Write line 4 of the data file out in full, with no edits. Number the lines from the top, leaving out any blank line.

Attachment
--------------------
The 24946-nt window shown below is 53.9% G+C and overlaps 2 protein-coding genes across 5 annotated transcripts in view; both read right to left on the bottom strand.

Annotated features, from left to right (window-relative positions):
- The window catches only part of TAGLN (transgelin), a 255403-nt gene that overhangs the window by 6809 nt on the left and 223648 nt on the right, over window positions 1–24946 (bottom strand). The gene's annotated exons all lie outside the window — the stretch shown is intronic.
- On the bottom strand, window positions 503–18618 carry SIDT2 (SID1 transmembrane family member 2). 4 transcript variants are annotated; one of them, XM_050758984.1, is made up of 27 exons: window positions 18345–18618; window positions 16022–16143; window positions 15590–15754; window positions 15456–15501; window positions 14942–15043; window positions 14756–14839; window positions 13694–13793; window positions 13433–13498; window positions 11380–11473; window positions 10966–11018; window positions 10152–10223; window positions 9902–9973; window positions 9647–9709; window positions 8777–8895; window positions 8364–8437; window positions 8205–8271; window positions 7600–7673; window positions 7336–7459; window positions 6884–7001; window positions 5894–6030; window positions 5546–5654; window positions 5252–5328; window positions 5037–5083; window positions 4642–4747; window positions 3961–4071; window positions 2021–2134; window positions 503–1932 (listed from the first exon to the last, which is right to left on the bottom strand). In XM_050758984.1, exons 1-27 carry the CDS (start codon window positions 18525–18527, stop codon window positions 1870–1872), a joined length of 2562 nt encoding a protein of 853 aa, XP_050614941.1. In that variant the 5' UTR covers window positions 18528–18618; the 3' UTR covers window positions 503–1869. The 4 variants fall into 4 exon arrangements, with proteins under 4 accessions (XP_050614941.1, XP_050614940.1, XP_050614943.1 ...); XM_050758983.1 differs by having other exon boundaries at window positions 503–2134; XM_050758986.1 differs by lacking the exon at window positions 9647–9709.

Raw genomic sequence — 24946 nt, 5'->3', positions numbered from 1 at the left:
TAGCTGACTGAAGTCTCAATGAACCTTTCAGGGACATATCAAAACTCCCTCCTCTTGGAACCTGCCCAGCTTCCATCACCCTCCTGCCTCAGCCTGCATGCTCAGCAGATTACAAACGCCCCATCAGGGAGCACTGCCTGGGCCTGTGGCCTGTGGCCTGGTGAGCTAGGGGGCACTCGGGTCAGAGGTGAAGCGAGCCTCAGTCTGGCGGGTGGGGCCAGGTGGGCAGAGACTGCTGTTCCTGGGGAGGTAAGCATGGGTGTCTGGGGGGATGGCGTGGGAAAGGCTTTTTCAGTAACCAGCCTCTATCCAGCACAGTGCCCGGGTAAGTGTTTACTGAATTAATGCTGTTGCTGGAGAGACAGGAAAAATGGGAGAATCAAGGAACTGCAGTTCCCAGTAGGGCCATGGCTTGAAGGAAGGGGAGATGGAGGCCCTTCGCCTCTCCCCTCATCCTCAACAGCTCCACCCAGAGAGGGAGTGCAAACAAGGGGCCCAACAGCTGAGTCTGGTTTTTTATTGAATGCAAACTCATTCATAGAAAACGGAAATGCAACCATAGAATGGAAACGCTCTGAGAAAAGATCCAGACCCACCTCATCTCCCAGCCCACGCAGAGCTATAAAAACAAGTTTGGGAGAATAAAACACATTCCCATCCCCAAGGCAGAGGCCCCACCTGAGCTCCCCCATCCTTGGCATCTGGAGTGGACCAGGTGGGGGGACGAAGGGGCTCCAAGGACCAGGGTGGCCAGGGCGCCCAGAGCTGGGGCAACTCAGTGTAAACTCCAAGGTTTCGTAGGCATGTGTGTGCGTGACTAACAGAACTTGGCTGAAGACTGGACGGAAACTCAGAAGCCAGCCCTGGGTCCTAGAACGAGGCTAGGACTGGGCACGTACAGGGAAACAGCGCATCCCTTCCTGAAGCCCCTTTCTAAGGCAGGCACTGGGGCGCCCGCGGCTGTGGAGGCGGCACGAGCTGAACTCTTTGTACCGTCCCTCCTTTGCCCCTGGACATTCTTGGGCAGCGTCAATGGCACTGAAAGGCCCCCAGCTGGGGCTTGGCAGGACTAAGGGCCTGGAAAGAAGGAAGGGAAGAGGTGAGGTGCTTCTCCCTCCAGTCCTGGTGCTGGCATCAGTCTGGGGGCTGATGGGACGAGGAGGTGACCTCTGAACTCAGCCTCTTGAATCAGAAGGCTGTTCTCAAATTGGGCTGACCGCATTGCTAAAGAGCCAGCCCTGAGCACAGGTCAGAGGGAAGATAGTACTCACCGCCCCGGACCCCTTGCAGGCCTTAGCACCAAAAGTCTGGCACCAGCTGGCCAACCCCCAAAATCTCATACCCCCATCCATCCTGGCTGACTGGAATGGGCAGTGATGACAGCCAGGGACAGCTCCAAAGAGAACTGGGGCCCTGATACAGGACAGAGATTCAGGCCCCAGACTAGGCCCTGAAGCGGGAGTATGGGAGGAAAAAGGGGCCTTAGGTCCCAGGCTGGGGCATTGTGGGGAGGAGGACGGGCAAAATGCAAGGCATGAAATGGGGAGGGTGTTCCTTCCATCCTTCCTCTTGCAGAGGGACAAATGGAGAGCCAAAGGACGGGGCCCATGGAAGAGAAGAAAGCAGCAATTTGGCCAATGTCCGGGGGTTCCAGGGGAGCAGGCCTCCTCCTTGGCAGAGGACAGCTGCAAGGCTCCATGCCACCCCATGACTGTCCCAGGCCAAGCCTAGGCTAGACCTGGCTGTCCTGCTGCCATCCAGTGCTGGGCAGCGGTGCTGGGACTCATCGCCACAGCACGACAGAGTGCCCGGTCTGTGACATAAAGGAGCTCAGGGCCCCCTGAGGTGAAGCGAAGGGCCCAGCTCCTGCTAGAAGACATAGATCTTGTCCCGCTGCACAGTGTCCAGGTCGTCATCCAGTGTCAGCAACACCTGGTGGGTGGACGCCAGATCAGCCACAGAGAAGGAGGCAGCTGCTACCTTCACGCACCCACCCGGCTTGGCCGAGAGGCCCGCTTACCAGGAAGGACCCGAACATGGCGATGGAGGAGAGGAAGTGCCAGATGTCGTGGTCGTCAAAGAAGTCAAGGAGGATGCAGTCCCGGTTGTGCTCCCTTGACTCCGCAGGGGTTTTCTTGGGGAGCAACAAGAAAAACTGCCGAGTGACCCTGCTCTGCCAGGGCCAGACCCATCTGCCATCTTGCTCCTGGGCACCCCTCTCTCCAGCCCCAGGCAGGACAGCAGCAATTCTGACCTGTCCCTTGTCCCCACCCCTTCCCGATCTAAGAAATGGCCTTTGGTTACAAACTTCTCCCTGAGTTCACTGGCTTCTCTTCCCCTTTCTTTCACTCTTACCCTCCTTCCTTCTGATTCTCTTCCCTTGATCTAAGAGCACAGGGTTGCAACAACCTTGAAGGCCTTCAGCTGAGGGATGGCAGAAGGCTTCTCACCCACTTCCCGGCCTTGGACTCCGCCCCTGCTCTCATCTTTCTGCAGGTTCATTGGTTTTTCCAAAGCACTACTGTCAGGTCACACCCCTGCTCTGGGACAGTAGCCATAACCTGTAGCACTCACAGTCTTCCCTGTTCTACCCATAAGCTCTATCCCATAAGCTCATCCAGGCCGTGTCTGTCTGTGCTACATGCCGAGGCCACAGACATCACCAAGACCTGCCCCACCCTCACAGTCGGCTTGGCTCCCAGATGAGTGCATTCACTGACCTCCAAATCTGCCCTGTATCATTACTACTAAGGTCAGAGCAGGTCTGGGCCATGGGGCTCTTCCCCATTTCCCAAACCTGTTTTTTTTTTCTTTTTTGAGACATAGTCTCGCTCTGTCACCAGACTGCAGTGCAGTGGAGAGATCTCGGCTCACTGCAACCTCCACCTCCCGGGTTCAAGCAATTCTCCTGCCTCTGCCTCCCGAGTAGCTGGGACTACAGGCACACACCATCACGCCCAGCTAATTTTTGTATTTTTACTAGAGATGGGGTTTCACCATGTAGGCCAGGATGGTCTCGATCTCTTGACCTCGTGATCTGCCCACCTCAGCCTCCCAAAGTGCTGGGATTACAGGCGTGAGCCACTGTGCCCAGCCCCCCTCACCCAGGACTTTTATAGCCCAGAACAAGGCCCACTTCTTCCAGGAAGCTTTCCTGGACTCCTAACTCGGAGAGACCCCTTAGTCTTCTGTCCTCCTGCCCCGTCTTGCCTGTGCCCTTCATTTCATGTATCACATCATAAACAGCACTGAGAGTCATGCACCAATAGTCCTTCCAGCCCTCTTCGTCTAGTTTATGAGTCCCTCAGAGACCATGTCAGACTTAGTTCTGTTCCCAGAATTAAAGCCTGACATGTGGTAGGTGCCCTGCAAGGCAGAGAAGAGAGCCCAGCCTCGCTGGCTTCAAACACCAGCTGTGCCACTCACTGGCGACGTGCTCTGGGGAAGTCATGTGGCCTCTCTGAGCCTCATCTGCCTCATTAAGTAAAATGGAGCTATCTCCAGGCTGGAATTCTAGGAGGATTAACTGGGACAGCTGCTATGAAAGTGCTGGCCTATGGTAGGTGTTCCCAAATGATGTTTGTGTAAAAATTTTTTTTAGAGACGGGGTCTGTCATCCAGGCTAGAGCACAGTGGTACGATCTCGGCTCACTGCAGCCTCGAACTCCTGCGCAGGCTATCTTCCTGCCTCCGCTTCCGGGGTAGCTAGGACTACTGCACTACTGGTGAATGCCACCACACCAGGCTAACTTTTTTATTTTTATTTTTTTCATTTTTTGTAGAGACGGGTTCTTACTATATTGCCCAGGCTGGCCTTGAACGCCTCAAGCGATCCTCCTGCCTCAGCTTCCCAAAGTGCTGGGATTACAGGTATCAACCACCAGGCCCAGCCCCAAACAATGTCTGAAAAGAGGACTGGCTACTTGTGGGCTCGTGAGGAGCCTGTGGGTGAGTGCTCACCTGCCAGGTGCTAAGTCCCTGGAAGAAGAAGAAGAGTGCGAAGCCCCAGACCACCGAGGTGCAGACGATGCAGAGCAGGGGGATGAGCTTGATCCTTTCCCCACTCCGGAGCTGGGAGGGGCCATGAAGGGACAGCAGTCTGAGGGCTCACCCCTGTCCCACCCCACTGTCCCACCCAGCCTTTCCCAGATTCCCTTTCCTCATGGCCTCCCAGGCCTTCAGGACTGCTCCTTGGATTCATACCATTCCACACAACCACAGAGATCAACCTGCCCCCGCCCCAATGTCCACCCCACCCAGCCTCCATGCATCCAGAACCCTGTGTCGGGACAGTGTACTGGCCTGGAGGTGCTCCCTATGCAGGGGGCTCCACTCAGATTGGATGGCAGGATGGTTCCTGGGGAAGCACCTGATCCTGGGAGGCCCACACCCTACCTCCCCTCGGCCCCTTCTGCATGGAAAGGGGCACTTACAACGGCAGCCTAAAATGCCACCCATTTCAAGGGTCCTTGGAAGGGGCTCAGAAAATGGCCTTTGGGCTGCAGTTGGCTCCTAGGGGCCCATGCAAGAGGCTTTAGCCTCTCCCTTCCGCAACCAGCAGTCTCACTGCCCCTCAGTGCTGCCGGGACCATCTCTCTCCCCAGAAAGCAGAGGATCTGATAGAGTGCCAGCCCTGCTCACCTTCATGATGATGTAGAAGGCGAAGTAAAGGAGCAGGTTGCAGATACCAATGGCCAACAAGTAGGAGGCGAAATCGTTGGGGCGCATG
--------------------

- On the bottom strand, window positions 503–18618 carry SIDT2 (SID1 transmembrane family member 2). 4 transcript variants are annotated; one of them, XM_050758984.1, is made up of 27 exons: window positions 18345–18618; window positions 16022–16143; window positions 15590–15754; window positions 15456–15501; window positions 14942–15043; window positions 14756–14839; window positions 13694–13793; window positions 13433–13498; window positions 11380–11473; window positions 10966–11018; window positions 10152–10223; window positions 9902–9973; window positions 9647–9709; window positions 8777–8895; window positions 8364–8437; window positions 8205–8271; window positions 7600–7673; window positions 7336–7459; window positions 6884–7001; window positions 5894–6030; window positions 5546–5654; window positions 5252–5328; window positions 5037–5083; window positions 4642–4747; window positions 3961–4071; window positions 2021–2134; window positions 503–1932 (listed from the first exon to the last, which is right to left on the bottom strand). In XM_050758984.1, exons 1-27 carry the CDS (start codon window positions 18525–18527, stop codon window positions 1870–1872), a joined length of 2562 nt encoding a protein of 853 aa, XP_050614941.1. In that variant the 5' UTR covers window positions 18528–18618; the 3' UTR covers window positions 503–1869. The 4 variants fall into 4 exon arrangements, with proteins under 4 accessions (XP_050614941.1, XP_050614940.1, XP_050614943.1 ...); XM_050758983.1 differs by having other exon boundaries at window positions 503–2134; XM_050758986.1 differs by lacking the exon at window positions 9647–9709.